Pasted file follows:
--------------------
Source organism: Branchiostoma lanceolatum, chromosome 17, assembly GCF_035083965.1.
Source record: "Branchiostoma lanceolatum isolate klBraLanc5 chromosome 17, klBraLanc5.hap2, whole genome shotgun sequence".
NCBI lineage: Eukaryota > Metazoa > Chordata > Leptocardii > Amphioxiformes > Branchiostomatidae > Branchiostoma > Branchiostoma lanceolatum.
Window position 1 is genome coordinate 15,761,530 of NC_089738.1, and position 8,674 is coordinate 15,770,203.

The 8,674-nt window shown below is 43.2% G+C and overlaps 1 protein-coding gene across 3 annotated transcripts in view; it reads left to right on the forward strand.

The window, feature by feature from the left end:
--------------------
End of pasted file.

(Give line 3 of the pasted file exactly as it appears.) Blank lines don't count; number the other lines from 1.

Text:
NCBI lineage: Eukaryota > Metazoa > Chordata > Leptocardii > Amphioxiformes > Branchiostomatidae > Branchiostoma > Branchiostoma lanceolatum.